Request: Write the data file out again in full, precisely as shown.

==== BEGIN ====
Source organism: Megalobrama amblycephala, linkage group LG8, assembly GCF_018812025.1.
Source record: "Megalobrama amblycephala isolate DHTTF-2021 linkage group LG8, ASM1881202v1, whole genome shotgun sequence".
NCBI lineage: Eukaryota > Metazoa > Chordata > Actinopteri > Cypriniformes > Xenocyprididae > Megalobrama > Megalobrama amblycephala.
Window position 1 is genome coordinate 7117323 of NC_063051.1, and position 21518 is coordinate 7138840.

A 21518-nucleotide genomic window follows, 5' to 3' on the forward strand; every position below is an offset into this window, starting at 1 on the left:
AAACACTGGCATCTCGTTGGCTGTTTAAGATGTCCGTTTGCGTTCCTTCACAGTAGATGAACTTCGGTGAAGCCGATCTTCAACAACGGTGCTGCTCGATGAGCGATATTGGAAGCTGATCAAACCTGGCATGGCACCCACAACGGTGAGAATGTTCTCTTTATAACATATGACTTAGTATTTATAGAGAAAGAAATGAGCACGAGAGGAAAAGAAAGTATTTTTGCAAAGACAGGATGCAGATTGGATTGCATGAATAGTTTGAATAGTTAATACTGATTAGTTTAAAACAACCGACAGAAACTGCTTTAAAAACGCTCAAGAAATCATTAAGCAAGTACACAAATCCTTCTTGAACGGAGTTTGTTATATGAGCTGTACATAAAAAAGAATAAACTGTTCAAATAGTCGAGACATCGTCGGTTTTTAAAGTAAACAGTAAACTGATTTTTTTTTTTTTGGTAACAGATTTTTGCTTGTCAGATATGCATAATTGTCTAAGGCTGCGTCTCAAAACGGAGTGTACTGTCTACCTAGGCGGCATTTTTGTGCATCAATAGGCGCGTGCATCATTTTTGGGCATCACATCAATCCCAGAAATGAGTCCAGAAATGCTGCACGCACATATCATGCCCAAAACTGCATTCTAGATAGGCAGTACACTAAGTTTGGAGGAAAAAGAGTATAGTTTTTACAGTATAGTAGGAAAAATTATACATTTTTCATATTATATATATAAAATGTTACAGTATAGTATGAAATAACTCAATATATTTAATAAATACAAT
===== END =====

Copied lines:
Source organism: Megalobrama amblycephala, linkage group LG8, assembly GCF_018812025.1.
Source record: "Megalobrama amblycephala isolate DHTTF-2021 linkage group LG8, ASM1881202v1, whole genome shotgun sequence".
NCBI lineage: Eukaryota > Metazoa > Chordata > Actinopteri > Cypriniformes > Xenocyprididae > Megalobrama > Megalobrama amblycephala.
Window position 1 is genome coordinate 7117323 of NC_063051.1, and position 21518 is coordinate 7138840.

A 21518-nucleotide genomic window follows, 5' to 3' on the forward strand; every position below is an offset into this window, starting at 1 on the left:
AAACACTGGCATCTCGTTGGCTGTTTAAGATGTCCGTTTGCGTTCCTTCACAGTAGATGAACTTCGGTGAAGCCGATCTTCAACAACGGTGCTGCTCGATGAGCGATATTGGAAGCTGATCAAACCTGGCATGGCACCCACAACGGTGAGAATGTTCTCTTTATAACATATGACTTAGTATTTATAGAGAAAGAAATGAGCACGAGAGGAAAAGAAAGTATTTTTGCAAAGACAGGATGCAGATTGGATTGCATGAATAGTTTGAATAGTTAATACTGATTAGTTTAAAACAACCGACAGAAACTGCTTTAAAAACGCTCAAGAAATCATTAAGCAAGTACACAAATCCTTCTTGAACGGAGTTTGTTATATGAGCTGTACATAAAAAAGAATAAACTGTTCAAATAGTCGAGACATCGTCGGTTTTTAAAGTAAACAGTAAACTGATTTTTTTTTTTTTGGTAACAGATTTTTGCTTGTCAGATATGCATAATTGTCTAAGGCTGCGTCTCAAAACGGAGTGTACTGTCTACCTAGGCGGCATTTTTGTGCATCAATAGGCGCGTGCATCATTTTTGGGCATCACATCAATCCCAGAAATGAGTCCAGAAATGCTGCACGCACATATCATGCCCAAAACTGCATTCTAGATAGGCAGTACACTAAGTTTGGAGGAAAAAGAGTATAGTTTTTACAGTATAGTAGGAAAAATTATACATTTTTCATATTATATATATAAAATGTTACAGTATAGTATGAAATAACTCAATATATTTAATAAATACAAT